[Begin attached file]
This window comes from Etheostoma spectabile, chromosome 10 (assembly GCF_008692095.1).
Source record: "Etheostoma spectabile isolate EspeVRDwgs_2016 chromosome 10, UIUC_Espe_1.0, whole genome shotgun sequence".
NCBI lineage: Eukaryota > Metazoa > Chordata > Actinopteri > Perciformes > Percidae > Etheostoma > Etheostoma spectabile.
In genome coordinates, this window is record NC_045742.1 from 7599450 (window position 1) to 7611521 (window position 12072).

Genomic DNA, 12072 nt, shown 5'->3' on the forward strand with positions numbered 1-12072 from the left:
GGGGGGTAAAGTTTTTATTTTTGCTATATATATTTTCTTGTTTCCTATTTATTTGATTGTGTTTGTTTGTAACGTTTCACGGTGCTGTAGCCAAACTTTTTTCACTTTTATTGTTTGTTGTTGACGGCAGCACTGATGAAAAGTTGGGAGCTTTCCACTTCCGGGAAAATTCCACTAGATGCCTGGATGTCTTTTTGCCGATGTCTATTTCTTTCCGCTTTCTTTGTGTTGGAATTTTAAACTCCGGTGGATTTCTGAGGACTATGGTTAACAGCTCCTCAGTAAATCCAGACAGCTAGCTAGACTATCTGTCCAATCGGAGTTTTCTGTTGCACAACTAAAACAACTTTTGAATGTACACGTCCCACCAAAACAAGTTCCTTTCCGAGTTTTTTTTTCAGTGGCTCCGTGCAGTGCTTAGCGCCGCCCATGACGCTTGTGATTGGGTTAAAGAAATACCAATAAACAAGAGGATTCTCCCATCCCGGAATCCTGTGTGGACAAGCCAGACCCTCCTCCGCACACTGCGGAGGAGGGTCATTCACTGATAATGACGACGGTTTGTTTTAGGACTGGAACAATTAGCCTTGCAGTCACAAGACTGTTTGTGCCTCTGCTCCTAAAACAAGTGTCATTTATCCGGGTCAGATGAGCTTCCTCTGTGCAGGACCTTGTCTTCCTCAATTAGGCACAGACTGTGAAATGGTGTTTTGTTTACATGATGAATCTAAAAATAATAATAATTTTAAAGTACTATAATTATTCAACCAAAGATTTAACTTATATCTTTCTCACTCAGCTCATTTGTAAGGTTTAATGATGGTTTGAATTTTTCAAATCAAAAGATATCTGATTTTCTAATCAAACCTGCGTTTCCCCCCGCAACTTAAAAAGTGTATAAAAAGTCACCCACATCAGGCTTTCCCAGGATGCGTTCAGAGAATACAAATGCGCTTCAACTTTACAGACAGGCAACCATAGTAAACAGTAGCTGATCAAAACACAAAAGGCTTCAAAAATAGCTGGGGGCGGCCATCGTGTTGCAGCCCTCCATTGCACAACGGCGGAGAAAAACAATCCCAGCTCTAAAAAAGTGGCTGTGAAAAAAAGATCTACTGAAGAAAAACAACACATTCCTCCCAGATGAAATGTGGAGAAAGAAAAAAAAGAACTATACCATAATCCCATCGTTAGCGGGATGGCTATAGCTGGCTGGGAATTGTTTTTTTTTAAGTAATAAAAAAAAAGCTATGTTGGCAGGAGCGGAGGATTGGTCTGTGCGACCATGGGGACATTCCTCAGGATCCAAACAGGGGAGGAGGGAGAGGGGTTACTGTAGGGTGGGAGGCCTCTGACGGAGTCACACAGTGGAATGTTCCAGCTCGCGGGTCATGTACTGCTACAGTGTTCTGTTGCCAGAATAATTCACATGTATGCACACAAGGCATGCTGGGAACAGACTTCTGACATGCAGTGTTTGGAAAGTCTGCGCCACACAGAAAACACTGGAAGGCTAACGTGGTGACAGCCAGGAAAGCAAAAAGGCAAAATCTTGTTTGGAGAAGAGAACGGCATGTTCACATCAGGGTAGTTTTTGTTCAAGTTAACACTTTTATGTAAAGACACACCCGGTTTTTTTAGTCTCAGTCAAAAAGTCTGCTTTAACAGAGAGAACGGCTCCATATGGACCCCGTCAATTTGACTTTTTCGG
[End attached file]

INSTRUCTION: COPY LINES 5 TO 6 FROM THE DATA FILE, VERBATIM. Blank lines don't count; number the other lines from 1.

Genomic DNA, 12072 nt, shown 5'->3' on the forward strand with positions numbered 1-12072 from the left:
GGGGGGTAAAGTTTTTATTTTTGCTATATATATTTTCTTGTTTCCTATTTATTTGATTGTGTTTGTTTGTAACGTTTCACGGTGCTGTAGCCAAACTTTTTTCACTTTTATTGTTTGTTGTTGACGGCAGCACTGATGAAAAGTTGGGAGCTTTCCACTTCCGGGAAAATTCCACTAGATGCCTGGATGTCTTTTTGCCGATGTCTATTTCTTTCCGCTTTCTTTGTGTTGGAATTTTAAACTCCGGTGGATTTCTGAGGACTATGGTTAACAGCTCCTCAGTAAATCCAGACAGCTAGCTAGACTATCTGTCCAATCGGAGTTTTCTGTTGCACAACTAAAACAACTTTTGAATGTACACGTCCCACCAAAACAAGTTCCTTTCCGAGTTTTTTTTTCAGTGGCTCCGTGCAGTGCTTAGCGCCGCCCATGACGCTTGTGATTGGGTTAAAGAAATACCAATAAACAAGAGGATTCTCCCATCCCGGAATCCTGTGTGGACAAGCCAGACCCTCCTCCGCACACTGCGGAGGAGGGTCATTCACTGATAATGACGACGGTTTGTTTTAGGACTGGAACAATTAGCCTTGCAGTCACAAGACTGTTTGTGCCTCTGCTCCTAAAACAAGTGTCATTTATCCGGGTCAGATGAGCTTCCTCTGTGCAGGACCTTGTCTTCCTCAATTAGGCACAGACTGTGAAATGGTGTTTTGTTTACATGATGAATCTAAAAATAATAATAATTTTAAAGTACTATAATTATTCAACCAAAGATTTAACTTATATCTTTCTCACTCAGCTCATTTGTAAGGTTTAATGATGGTTTGAATTTTTCAAATCAAAAGATATCTGATTTTCTAATCAAACCTGCGTTTCCCCCCGCAACTTAAAAAGTGTATAAAAAGTCACCCACATCAGGCTTTCCCAGGATGCGTTCAGAGAATACAAATGCGCTTCAACTTTACAGACAGGCAACCATAGTAAACAGTAGCTGATCAAAACACAAAAGGCTTCAAAAATAGCTGGGGGCGGCCATCGTGTTGCAGCCCTCCATTGCACAACGGCGGAGAAAAACAATCCCAGCTCTAAAAAAGTGGCTGTGAAAAAAAGATCTACTGAAGAAAAACAACACATTCCTCCCAGATGAAATGTGGAGAAAGAAAAAAAAGAACTATACCATAATCCCATCGTTAGCGGGATGGCTATAGCTGGCTGGGAATTGTTTTTTTTTAAGTAATAAAAAAAAAGCTATGTTGGCAGGAGCGGAGGATTGGTCTGTGCGACCATGGGGACATTCCTCAGGATCCAAACAGGGGAGGAGGGAGAGGGGTTACTGTAGGGTGGGAGGCCTCTGACGGAGTCACACAGTGGAATGTTCCAGCTCGCGGGTCATGTACTGCTACAGTGTTCTGTTGCCAGAATAATTCACATGTATGCACACAAGGCATGCTGGGAACAGACTTCTGACATGCAGTGTTTGGAAAGTCTGCGCCACACAGAAAACACTGGAAGGCTAACGTGGTGACAGCCAGGAAAGCAAAAAGGCAAAATCTTGTTTGGAGAAGAGAACGGCATGTTCACATCAGGGTAGTTTTTGTTCAAGTTAACACTTTTATGTAAAGACACACCCGGTTTTTTTAGTCTCAGTCAAAAAGTCTGCTTTAACAGAGAGAACGGCTCCATATGGACCCCGTCAATTTGACTTTTTCGG